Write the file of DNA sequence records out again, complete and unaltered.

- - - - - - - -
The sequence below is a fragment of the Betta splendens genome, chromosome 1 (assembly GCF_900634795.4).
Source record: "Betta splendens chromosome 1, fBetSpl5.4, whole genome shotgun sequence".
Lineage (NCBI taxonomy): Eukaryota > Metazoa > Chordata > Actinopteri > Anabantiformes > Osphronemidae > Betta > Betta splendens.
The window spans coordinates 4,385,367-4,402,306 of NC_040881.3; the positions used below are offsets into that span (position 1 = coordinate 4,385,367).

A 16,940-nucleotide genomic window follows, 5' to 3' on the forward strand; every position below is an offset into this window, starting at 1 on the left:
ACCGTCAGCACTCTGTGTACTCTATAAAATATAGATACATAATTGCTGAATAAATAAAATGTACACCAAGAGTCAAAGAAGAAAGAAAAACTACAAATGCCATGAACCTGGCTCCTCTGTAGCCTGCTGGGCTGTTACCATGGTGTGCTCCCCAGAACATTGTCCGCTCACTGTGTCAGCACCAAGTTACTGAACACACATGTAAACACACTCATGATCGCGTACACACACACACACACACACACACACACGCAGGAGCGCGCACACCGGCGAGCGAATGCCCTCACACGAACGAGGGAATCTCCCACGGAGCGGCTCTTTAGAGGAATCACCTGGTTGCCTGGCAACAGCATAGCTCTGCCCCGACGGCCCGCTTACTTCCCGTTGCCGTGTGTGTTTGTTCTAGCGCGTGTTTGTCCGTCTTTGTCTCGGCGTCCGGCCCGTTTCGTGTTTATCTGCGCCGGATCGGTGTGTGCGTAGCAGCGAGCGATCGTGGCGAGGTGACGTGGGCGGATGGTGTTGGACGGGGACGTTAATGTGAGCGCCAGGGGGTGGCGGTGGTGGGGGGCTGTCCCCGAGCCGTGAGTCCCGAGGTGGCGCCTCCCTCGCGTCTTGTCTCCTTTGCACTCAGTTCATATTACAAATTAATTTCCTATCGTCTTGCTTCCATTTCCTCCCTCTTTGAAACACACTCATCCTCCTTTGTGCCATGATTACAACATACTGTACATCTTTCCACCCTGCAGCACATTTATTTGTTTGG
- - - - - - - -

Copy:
The sequence below is a fragment of the Betta splendens genome, chromosome 1 (assembly GCF_900634795.4).
Source record: "Betta splendens chromosome 1, fBetSpl5.4, whole genome shotgun sequence".
Lineage (NCBI taxonomy): Eukaryota > Metazoa > Chordata > Actinopteri > Anabantiformes > Osphronemidae > Betta > Betta splendens.
The window spans coordinates 4,385,367-4,402,306 of NC_040881.3; the positions used below are offsets into that span (position 1 = coordinate 4,385,367).

A 16,940-nucleotide genomic window follows, 5' to 3' on the forward strand; every position below is an offset into this window, starting at 1 on the left:
ACCGTCAGCACTCTGTGTACTCTATAAAATATAGATACATAATTGCTGAATAAATAAAATGTACACCAAGAGTCAAAGAAGAAAGAAAAACTACAAATGCCATGAACCTGGCTCCTCTGTAGCCTGCTGGGCTGTTACCATGGTGTGCTCCCCAGAACATTGTCCGCTCACTGTGTCAGCACCAAGTTACTGAACACACATGTAAACACACTCATGATCGCGTACACACACACACACACACACACACACACGCAGGAGCGCGCACACCGGCGAGCGAATGCCCTCACACGAACGAGGGAATCTCCCACGGAGCGGCTCTTTAGAGGAATCACCTGGTTGCCTGGCAACAGCATAGCTCTGCCCCGACGGCCCGCTTACTTCCCGTTGCCGTGTGTGTTTGTTCTAGCGCGTGTTTGTCCGTCTTTGTCTCGGCGTCCGGCCCGTTTCGTGTTTATCTGCGCCGGATCGGTGTGTGCGTAGCAGCGAGCGATCGTGGCGAGGTGACGTGGGCGGATGGTGTTGGACGGGGACGTTAATGTGAGCGCCAGGGGGTGGCGGTGGTGGGGGGCTGTCCCCGAGCCGTGAGTCCCGAGGTGGCGCCTCCCTCGCGTCTTGTCTCCTTTGCACTCAGTTCATATTACAAATTAATTTCCTATCGTCTTGCTTCCATTTCCTCCCTCTTTGAAACACACTCATCCTCCTTTGTGCCATGATTACAACATACTGTACATCTTTCCACCCTGCAGCACATTTATTTGTTTGG